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Trade within the Commonwealth to be free.

92. On the imposition of uniform duties of customs, trade, commerce, and intercourse among the States, whether by means of internal carriage or ocean navigation, shall be absolutely free389.

But notwithstanding anything in this Constitution, goods imported before the imposition of uniform duties of customs390 into any State, or into any Colony which, whilst the goods remain therein, becomes a State, shall, on thence passing into another State391 within two years after the imposition of such duties, be liable to any duty chargeable on the importation of such goods into the Commonwealth, less any duty paid in respect of the goods on their importation.

CANADA.—All articles of the growth, produce, or manufacture of any one of the Provinces shall, from and after the Union, be admitted free into each of the other Provinces.— B.N.A. Act, 1867, sec. 121.

Where customs duties are, at the Union, leviable on any goods, wares, or merchandises in any two Provinces, those goods, wares, and merchandises may, from and after the Union, be imported from one of those Provinces into the other of them, on proof of payment of the customs duty leviable thereon in the Province of exportation, and on payment of such further amount (if any) of customs duty as is leviable thereon in the Province of importation.—Id. sec. 123.

HISTORICAL NOTE.—At the Sydney Convention, 1891, the first paragraph of the clause was drafted and passed substantially in its present form—except that it referred to trade “throughout the Commonwealth,” not merely “among the States.” There was also a clause enabling the Parliament to annul any law having the effect of derogating from inter-state free trade.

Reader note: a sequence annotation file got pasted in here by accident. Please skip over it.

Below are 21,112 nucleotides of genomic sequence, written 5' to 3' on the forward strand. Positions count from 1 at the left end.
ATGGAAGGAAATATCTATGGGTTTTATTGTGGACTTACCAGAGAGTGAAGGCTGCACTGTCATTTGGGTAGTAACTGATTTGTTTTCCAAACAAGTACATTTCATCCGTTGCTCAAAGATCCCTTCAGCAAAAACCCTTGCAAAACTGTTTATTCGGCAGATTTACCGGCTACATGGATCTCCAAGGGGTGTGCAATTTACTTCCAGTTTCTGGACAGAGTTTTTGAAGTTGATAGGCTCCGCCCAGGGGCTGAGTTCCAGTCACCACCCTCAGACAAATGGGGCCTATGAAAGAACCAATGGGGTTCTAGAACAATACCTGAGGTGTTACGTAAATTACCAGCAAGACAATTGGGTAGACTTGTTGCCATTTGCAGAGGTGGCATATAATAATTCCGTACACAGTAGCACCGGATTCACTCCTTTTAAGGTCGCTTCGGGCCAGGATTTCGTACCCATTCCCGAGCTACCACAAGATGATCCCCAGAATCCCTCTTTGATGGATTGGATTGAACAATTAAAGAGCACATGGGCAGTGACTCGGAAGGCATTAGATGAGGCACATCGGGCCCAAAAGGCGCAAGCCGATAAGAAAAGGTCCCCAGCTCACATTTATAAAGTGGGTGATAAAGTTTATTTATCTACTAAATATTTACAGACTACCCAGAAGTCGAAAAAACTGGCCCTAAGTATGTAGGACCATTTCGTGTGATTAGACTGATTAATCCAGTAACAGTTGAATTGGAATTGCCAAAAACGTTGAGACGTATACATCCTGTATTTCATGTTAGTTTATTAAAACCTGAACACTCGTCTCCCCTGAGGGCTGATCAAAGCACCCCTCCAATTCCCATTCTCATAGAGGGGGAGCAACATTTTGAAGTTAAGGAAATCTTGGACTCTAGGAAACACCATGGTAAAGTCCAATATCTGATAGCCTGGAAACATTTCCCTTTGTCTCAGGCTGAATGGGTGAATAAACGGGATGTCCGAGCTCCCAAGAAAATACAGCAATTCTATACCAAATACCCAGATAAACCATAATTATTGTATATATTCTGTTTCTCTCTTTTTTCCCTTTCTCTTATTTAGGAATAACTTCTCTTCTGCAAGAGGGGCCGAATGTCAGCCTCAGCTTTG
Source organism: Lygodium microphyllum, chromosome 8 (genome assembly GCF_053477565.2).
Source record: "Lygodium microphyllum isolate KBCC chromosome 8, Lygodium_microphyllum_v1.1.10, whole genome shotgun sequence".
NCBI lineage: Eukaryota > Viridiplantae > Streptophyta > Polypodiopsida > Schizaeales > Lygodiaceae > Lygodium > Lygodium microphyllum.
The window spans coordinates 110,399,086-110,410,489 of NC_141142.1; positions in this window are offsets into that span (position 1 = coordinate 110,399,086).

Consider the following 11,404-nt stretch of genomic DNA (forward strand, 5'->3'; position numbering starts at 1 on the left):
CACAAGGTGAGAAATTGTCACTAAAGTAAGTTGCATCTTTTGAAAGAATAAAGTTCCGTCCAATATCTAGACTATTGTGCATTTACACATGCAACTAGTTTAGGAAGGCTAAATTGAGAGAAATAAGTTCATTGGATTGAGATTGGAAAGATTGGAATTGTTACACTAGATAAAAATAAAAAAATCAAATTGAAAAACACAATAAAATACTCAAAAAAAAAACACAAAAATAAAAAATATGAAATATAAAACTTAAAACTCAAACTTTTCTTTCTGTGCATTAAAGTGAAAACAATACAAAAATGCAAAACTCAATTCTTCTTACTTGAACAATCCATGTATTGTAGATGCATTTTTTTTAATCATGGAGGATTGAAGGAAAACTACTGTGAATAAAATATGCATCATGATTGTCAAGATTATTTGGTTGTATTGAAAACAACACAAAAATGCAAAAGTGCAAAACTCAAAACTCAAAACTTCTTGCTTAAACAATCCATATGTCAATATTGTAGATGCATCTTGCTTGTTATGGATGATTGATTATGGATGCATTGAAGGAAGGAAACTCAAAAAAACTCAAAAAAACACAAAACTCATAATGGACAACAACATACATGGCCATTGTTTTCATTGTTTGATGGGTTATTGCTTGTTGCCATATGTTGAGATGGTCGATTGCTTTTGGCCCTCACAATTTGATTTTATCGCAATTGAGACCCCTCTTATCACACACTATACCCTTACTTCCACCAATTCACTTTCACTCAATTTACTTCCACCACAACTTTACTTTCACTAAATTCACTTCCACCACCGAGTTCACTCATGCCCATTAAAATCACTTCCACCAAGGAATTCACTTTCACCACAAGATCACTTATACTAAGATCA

The difficulty as to the possible evasion of the federal tariff by “loading up” just before its imposition, in a colony where goods were duty-free, was raised by Colonel Smith, who proposed to retain the intercolonial duties for twelve months after the imposition of the Federal Tariff. The amendment was, however, withdrawn. (Conv. Deb., 1891, pp. 790–802.)

At the Adelaide session, 1897, the 1891 draft was followed almost verbatim. In place of the power to annul laws made in derogation of free-trade, there was appended to the preference clause a provision that such laws should be wholly void. Sir George Turner feared that “absolutely free” might have a wider interpretation than was meant; and Mr. Isaacs suggested that the clause was unnecessary, and dangerously wide. All that was needed was a prohibition of inter-state duties—which was elsewhere provided for. He also suggested “among the States” as better than the wide phrase “throughout the Commonwealth.” (Conv. Deb., Adel., pp. 875–7.)

For an amendment by Mr. Deakin, to enable a State to prohibit importation of articles the sale of which within the State is prohibited, see Hist. Note to sec. 113.

At the Melbourne session, a suggestion of the Legislative Assembly of Western Australia to omit “throughout the Commonwealth,” and substitute “between the States,” was agreed to.

The second paragraph was added in accordance with the Report of the Finance Committee. Mr. McMillan feared it would be unworkable; but Mr. Holder replied that it would probably not need to be enforced, as the mere fact of its existence would prevent the mischief. The provision was amended by inserting “colony or” before


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“State,” so as to make it applicable to goods imported before the establishment of the Commonwealth. Sir Philip Fysh proposed words to make it clear that these duties are to be credited to the State of destination; but the amendment was deemed unnecessary, and withdrawn. Sir George Turner suggested that where the duty paid in the colony was higher than the Commonwealth duty, the State should give a drawback; but the matter was left over for consideration. An amendment by Mr. Henry, to limit the clause to one year, was negatived by 32 to 9. The provision that laws derogating from free-trade should be void disappeared from the Bill, that result being sufficiently secured by this clause. (Conv. Deb., Melb., pp. 1014–36.) Drafting amendments were made before the first report and after the fourth report.

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